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Thu 6 May 2021

Political donations from registered lobbying firms – which aim to influence government policy – have clustered around the governing party since 2015

More than £400,000 has been donated by lobbyists to the Conservative Party since a lobbying register was launched in 2015, Byline Times and The Citizens can reveal.

In the past six years, donations totalling £406,955 to the Conservative Party by lobbyists – whose aim is to influence government policy – are listed in the Government’s mandatory register. 

This includes £137,845 from auditing firm KPMG; £12,000 from PR company Hanover Communications; and close to £100,000 from Russia-linked New Century Media.

The total donated to the Conservatives represents 49% of the £830,433 given to political parties by lobbyists since the introduction of the register by the Coalition Government in March 2015. This is in stark contrast to the £113,326, or 14%, that has been donated to the Labour Party.

The Liberal Democrats have made up the remaining donations – £310,000 – which were largely ‘in kind’ donations from consultancies gifting their services to the party.

The proportion of lobbyists donating to the Conservative Party has risen sharply in recent years. Before the register of lobbyists was launched, 34% of all historic political donations from companies on the current list had donated to the Conservatives, with a relatively equal split between the Tories, Labour and the Liberal Democrats.

In 2010, after being elected Prime Minister, David Cameron warned that political lobbying would be the “next big scandal” in Westminster. After a series of media investigations that seemed to prove his point, the register of lobbyists was created – designed to publicly record the businesses that were engaged in the industry.

However, Cameron perhaps never imagined that he would be at the centre of a lobbying scandal himself. In recent weeks, almost daily reports have revealed new details of his attempts to lobby senior ministers on behalf of Greensill Capital, a private finance company. Cameron hired the firm’s owner Lex Greensill to work as a senior advisor in Downing Street from 2012 to 2015 – and then reversed the roles after leaving Government, with Cameron first advising Greensill in 2018.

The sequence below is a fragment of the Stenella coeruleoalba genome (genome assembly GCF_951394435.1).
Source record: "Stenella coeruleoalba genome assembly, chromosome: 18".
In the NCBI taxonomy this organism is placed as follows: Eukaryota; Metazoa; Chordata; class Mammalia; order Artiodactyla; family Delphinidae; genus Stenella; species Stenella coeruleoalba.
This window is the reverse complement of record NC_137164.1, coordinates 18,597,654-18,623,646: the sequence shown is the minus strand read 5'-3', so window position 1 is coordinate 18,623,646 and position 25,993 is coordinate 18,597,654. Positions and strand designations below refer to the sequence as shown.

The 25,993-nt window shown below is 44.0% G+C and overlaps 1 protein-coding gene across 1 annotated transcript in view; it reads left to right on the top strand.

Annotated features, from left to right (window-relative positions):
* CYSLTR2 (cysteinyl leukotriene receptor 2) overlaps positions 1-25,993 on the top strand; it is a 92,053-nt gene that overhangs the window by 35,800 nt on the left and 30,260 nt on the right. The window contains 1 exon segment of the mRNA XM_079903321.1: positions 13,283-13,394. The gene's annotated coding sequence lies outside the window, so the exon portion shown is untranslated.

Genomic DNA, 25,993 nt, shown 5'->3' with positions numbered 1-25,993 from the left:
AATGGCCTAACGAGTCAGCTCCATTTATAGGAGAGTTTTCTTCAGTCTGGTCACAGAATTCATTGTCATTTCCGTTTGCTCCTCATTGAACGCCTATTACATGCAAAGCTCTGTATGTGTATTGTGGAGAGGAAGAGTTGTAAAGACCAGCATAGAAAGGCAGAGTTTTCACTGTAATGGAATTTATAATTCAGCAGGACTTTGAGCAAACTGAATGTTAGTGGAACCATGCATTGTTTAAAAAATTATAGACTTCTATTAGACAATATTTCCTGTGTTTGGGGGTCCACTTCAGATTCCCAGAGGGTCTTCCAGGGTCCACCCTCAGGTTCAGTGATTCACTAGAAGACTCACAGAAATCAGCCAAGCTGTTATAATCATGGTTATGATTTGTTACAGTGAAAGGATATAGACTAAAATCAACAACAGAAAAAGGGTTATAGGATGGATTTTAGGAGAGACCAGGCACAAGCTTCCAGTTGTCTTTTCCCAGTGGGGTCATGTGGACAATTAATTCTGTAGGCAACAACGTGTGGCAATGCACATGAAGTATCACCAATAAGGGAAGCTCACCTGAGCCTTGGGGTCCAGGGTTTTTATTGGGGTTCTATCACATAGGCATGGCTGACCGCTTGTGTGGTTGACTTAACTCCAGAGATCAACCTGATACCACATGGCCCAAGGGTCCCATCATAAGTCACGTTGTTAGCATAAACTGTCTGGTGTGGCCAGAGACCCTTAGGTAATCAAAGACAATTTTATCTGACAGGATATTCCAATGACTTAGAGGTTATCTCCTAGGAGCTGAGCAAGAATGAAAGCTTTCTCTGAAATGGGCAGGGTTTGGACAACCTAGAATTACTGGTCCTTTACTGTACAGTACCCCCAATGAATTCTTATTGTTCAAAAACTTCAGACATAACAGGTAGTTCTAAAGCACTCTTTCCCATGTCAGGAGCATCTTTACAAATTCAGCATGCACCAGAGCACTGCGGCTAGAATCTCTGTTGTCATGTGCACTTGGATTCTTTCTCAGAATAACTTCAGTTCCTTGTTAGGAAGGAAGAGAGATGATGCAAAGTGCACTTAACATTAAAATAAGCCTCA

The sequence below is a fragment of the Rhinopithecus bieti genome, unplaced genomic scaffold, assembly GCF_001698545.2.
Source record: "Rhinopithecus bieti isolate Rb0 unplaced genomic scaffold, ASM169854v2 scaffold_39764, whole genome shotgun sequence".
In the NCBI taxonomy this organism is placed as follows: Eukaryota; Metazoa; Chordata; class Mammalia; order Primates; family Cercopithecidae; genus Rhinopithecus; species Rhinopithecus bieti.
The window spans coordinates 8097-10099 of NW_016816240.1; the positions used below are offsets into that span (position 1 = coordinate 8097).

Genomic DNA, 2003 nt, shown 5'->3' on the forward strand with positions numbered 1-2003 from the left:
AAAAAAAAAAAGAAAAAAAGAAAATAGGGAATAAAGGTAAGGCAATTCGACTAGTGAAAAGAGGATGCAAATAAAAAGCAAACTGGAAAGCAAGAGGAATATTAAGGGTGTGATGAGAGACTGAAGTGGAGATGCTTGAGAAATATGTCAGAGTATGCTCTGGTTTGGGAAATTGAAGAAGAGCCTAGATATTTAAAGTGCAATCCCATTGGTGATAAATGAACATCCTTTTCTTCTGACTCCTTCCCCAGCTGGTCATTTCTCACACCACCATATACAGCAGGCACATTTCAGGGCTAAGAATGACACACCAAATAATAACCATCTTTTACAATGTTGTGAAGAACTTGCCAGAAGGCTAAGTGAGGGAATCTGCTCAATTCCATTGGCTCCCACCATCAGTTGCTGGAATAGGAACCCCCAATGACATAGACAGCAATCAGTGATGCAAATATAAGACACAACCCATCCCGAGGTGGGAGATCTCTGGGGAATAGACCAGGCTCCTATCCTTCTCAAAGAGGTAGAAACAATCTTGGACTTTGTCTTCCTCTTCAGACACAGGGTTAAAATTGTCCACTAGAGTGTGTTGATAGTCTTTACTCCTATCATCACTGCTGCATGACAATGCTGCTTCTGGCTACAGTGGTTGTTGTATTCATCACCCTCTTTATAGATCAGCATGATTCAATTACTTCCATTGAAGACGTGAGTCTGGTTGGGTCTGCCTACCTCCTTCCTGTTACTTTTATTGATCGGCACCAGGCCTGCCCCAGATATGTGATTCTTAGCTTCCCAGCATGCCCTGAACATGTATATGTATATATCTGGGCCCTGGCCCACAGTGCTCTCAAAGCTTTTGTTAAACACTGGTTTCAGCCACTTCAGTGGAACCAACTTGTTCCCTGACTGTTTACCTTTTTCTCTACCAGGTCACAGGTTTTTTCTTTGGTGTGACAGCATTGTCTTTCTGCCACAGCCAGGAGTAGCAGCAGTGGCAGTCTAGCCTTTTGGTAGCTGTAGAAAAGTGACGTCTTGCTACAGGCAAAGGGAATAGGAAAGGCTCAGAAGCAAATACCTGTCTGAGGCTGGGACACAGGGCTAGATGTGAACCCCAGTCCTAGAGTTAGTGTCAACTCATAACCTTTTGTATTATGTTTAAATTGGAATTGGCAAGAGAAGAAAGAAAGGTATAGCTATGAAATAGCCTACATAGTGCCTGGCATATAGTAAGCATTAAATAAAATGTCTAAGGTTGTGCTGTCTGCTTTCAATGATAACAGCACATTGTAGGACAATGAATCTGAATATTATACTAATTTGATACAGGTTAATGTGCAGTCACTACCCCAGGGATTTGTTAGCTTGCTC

Several inquiries have been launched into the affair, though questions have initially been asked about why Cameron’s own lobbying reforms did not put a stop to the scandal. The lobbying register has, in particular, been criticised as it only logs companies and self-employed consultants, rather than individuals working for firms. Cameron’s name did not appear in the register, for example, because he was technically a Greensill employee.

“The whole system doesn’t work, everyone knows it doesn’t work, everyone’s known for years it doesn’t work,” Steve Goodrich, senior research manager at Transparency International UK, told Politico. “David Cameron knew it didn’t work, which is exactly why his actions didn’t turn up anywhere on any official disclosure.”

Cameron was also not obliged to seek advice from the Advisory Committee on Business Appointments (ACOBA) – a watchdog designed to police the jobs that ex-ministers and senior officials take after they have left office. ACOBA’s remit only covers the two years after an individual has left their Government role. Cameron resigned as Prime Minister in 2016, meaning that he could pursue lobbying jobs from 2018 onwards without consulting the watchdog.

Cameron has said that he abided by the rules and will answer the questions of the various inquiries looking into the affair.

Chancellor Rishi Sunak, one of the ministers lobbied by Cameron on behalf of Greensill, has not appeared in television studios or Parliament since the story broke. Plenty of high-ranking individuals need to explain their role in this scandal – not just the former Prime Minister.

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